The dosing ceremonies held on the evening of Friday, 30 December, were not the final events associated with the Nashville AAAS meeting. The following morning, nearly four dozen individuals assembled in Knoxville for an excursion to the Great Smoky Mountains. The party included scientists from several institutions and was led by the Academy's L. R. Hosier, a botanist at the University of Tennessee. The Knoxville Chamber of Commerce, Tennessee Academy of Science, the University of Tennessee, and other groups active in the national park campaign contributed in various ways to the excursion Despite a cold air mass that plunged the temperature at the summit of Mt. Le Conte to - 30 [degrees] C overnight, the scientists praised the beauty and value of the region when they returned to Knoxville Sunday afternoon (News-Sentinel, 1928).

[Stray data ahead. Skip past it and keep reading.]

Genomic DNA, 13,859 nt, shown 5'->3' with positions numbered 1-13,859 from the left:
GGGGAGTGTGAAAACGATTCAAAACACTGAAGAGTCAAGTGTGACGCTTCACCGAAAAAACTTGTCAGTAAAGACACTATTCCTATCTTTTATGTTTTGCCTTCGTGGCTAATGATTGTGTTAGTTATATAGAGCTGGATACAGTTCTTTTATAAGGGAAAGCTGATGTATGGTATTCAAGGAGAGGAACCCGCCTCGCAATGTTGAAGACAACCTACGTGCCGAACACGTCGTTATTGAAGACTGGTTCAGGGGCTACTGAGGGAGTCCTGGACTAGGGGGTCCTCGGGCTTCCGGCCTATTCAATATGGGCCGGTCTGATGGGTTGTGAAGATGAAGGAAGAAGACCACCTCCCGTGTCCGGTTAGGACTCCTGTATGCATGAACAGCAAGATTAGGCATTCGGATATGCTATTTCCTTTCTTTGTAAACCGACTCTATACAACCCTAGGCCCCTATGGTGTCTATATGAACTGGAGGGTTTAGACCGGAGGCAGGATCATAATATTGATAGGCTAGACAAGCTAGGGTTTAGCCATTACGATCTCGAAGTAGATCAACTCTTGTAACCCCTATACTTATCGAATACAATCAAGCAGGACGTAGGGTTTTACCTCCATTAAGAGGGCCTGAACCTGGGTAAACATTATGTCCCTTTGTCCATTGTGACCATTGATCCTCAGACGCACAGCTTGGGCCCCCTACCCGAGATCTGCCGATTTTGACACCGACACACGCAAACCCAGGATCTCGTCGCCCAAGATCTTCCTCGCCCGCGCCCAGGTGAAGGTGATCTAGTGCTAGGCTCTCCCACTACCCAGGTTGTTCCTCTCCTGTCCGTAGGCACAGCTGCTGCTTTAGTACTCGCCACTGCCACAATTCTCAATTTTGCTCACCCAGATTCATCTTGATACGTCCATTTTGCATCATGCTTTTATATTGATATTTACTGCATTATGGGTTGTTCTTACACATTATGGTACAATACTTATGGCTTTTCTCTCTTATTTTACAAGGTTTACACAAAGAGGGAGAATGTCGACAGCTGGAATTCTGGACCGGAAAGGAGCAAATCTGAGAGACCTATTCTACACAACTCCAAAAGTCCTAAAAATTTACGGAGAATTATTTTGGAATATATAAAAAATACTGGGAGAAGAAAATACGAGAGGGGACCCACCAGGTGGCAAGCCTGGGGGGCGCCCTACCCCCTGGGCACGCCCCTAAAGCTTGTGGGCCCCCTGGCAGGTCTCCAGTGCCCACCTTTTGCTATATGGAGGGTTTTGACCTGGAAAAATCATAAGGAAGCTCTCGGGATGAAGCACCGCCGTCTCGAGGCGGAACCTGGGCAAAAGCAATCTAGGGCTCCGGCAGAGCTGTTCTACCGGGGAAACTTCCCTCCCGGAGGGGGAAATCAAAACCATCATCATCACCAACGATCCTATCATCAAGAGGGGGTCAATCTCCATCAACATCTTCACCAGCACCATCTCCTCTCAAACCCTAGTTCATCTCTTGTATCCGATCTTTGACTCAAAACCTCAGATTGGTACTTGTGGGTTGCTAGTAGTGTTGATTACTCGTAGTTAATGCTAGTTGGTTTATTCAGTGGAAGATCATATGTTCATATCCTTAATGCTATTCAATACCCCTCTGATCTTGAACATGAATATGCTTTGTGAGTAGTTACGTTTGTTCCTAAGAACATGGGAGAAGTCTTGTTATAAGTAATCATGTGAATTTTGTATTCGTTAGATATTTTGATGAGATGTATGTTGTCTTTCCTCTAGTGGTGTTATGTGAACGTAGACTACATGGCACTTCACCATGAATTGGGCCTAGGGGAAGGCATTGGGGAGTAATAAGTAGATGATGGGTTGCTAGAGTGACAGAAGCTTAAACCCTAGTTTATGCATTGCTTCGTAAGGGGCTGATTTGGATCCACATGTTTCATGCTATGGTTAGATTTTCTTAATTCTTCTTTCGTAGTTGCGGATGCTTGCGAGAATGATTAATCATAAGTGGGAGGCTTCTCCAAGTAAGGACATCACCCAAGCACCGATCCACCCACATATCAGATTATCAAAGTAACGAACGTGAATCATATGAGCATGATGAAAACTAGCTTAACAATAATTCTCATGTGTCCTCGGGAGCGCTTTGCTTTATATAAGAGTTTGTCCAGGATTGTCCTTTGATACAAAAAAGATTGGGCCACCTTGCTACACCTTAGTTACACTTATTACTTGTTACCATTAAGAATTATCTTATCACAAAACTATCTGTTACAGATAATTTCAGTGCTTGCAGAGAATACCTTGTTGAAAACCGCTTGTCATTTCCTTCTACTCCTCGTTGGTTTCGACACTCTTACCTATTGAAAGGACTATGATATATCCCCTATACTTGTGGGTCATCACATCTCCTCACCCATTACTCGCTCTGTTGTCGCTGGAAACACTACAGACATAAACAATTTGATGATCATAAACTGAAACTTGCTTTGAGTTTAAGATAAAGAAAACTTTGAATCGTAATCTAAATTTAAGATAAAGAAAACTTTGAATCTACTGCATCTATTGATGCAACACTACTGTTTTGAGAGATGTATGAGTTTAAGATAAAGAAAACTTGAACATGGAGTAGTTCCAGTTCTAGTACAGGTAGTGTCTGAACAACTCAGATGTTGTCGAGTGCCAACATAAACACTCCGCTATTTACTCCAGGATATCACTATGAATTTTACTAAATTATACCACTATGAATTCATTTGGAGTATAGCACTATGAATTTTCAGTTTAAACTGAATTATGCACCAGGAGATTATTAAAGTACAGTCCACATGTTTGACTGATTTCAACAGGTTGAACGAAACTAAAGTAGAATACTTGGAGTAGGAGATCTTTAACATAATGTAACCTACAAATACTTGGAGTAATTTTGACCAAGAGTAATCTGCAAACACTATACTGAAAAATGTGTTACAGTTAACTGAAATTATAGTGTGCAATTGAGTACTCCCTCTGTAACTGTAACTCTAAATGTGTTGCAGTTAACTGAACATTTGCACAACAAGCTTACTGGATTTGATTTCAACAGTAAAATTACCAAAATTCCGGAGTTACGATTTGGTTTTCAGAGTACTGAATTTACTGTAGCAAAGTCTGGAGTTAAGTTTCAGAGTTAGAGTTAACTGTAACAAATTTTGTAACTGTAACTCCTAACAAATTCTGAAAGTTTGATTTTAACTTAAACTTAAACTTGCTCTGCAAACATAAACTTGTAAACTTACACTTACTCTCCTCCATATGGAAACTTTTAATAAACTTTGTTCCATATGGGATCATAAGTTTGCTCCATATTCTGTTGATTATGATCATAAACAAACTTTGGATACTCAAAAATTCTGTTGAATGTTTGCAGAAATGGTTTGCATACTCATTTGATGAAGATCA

The only remaining Academy activity was the publication of the special Barnard number of the Journal. Finalizing the details of this project took longer than anticipated, and it was not until mid-February that the executive committee decided to make the delayed January 1928 issue the special publication (McGill 1928a). The Barnard number appeared in late March and included a list of the more than 80 individuals who contributed to the project, including Walter S. Adams, director of the Mt. Wilson Observatory in California (Anon., 1928b). Following an introduction that characterized Barnard as "one of the great scientists of all time," the issue reprinted papers presented at the joint meeting with the AAAS astronomy section (Anon., 1928a). Speakers who had delivered their comments extemporaneously, such as astronomers Aitken and Fox, provided manuscript versions of their remarks for publication. Concluding the issue was a reprint of a 1922 article prepared by long-time Academy member J. T. McGill for the Vanderbilt alumni magazine of that year. Barnard had reviewed the manuscript before its publication, convincing McGill that the account was an accurate portrayal of the astronomer who had died the following year (McGill, 1928b).